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One of the most daring, dangerous, and infamous attacks of D-Day was the US Army Rangers’ assault on the guns of Pointe Du Hoc.

Sporting huge cliffs that overlooked the English Channel, Pointe Du Hoc was right in between Utah and Omaha beaches with a commanding view of both. It was well known by the Allies that the Germans had several massive artillery guns placed there, along with machine gun pits. If they remained operational, they could cause terrible casualties among the landing forces on both American beaches.

The cliffs were the first major obstacles. Ranging in height from 85 to 100 feet, they went almost straight into the sea, offering no protection for a force on the beach. The defenders could easily shoot straight down the cliffs and decimate any units trying to make their way up. The only way to scale them was with ropes and ladders, many of which had been donated by the London Fire Brigade.

The Allies knew that this was no mission for standard infantry soldiers. It required men with special operations capability, so the job went to the US Army Rangers in what would be one of their most famous actions.

The plan had three parts. First, an aerial bombardment would do as much damage as possible, and hopefully pin the German gunners in their bunkers. Next, a concentrated naval barrage, flying right over the heads of the landing Rangers, would keep the German defenders from shooting at them. Finally, the Rangers themselves, having ridden amphibious landing craft to the base of the cliffs, would climb up and take the battery.

It was a bold plan that would turn out to be a costly one from the very beginning. Floating towards their objective, the Rangers came under a hail of deadly fire from German artillery, along with mortars once they got closer to shore. Only about half of the landing craft reached the small beach at the base of the cliffs.

The plan had called for an assault on two sides of the cliffs, but due to a navigational error and the terrible casualties the unit had suffered so far, they would only be attacking one side.


Now at the base of the cliffs, all the Rangers could hear was the deafening roar of the naval bombardment as it kept the German defenders from shooting down at them. Their landing craft had been equipped with rocket launchers to fire the grappling hooks, but the bombardments had caused a great deal of rubble to cover the beach and made it impossible for the landing craft to get close enough to use them.

The rubble had the fortunate side effects of giving some small amount of cover to the assaulting troops, while at the same time making the climb a bit shorter. With the German defenders effectively suppressed by naval artillery, and with some good old-fashioned grit on the part of the Rangers, they were able to scale the cliffs taking only 14 casualties.


The plan was for a larger Ranger force to follow the initial assault once those men had made it to the top of the cliff. Since the original attack had taken far longer than expected, the rest of the Rangers ended up landing on the western side of Omaha as part of that beach’s assault. The rangers at Pointe Du Hoc were on their own.

Once at the top of the cliffs, they quickly set to their objective. Storming the battery, they were absolutely surprised to find… nothing. Telephone poles had been installed to look like the barrels of the big guns, and it had worked. There was a small German garrison there, but they were mostly infantry with some artillery spotters.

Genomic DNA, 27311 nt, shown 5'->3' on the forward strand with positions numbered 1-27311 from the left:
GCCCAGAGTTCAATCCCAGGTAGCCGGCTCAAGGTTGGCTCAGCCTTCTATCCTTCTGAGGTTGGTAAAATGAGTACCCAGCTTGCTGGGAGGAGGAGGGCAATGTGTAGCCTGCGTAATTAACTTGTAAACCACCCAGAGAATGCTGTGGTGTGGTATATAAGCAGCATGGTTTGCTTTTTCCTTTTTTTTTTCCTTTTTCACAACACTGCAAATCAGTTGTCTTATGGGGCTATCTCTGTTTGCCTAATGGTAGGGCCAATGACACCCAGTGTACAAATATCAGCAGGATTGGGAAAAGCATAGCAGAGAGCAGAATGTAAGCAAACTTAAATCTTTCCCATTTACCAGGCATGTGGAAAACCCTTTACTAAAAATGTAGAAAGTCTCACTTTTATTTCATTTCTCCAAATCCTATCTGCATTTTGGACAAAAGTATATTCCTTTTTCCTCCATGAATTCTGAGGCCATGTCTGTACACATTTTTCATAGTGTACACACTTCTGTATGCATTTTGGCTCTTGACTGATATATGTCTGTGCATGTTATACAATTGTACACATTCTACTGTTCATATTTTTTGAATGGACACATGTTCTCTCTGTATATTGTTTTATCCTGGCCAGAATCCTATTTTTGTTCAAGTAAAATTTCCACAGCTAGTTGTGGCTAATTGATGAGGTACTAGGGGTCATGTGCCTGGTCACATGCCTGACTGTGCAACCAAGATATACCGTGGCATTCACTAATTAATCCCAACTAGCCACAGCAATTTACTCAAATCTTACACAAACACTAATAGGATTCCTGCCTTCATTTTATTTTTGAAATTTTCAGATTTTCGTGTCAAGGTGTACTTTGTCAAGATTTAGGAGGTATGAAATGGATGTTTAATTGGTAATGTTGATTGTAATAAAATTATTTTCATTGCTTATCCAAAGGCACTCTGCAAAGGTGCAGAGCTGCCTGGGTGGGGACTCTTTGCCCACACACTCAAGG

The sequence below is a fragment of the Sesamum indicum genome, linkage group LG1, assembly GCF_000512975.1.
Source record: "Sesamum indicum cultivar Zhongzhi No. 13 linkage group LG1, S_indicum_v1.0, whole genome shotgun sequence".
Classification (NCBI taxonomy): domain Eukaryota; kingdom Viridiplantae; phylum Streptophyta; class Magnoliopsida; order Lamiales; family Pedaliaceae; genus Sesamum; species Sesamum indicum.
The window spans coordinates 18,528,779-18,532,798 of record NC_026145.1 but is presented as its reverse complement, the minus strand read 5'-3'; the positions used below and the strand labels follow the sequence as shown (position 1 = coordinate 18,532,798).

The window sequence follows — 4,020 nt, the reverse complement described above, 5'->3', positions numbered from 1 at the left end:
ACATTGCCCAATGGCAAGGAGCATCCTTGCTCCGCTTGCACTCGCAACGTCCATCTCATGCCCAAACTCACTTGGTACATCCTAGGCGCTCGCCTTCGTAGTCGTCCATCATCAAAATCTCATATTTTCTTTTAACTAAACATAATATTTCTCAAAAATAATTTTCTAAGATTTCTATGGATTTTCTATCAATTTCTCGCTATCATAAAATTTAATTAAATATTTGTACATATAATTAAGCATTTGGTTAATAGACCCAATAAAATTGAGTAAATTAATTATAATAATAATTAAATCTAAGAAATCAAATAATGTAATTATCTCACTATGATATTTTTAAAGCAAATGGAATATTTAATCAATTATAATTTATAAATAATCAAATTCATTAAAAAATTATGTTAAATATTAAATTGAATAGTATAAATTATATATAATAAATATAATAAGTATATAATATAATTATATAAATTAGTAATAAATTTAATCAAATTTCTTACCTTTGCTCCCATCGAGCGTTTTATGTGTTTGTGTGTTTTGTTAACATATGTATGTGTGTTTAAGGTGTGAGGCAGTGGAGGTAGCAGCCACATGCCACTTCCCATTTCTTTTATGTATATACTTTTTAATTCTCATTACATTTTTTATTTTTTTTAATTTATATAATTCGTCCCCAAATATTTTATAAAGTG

Lt Col Rudder, the overall commander of the Rangers landing force, split his unit into two groups. The first would establish a command post on the point, while the other would push inland and search for the guns. He knew they couldn’t have gone far, and he was correct. The Rangers found the guns hidden in an apple orchard and destroyed their firing mechanisms with thermite grenades. The Rangers had accomplished their mission.

The fight for Pointe Du Hoc was far from over. For the next two days, the Germans mounted several counter-attacks to retake the point, each one fought back by naval gunfire and the fierce determination of the rangers. On 8 June, the defenders were finally relieved by the 5th Ranger Battalion. Of the over 225 men who set sail on the morning of 6 June, only about 90 of them were still in fighting shape.


Our ‘Rangers Lead the Way’ Boxed set contains enough components to create 25 miniatures from a mixture of plastic US Infantry sprues and a Rangers-specific set of metals – here is the full breakdown:

  • Enough plastic and metal components to make 25 US Rangers miniatures, including a host of different weapon and command model options.
  • Metal parts, including Bangalore torpedoes, M2 flame-thrower, pick/mattocks, axes, wirecutters, heads with goggles, and US Ranger knuckle-knife.
  • 8 unique metal heads representing well-known film characters.
  • Weapons include: M1 carbine, Springfield rifle (plus scoped version and also version with bayonet fitted), M3 ‘Grease Gun’ sub-machine gun, Browning Automatic Rifle (BAR), M1 Garand rifle (plus scoped version and version with bayonet fitted), Bazooka, Thompson sub-machine gun, Winchester combat shotgun, Browning M1911 pistol, hand grenades, bandoliers and ammunition pouches.


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You can find rules for recreating this iconic battle in our brand new campaign book; D-Day: Overlord. You’ll also find a wealth of background information, along with new units and theatre selectors!

Head over to the webstore now for more information, and to pick up your copy!

Bolt Action Campaign D-Day Overlord

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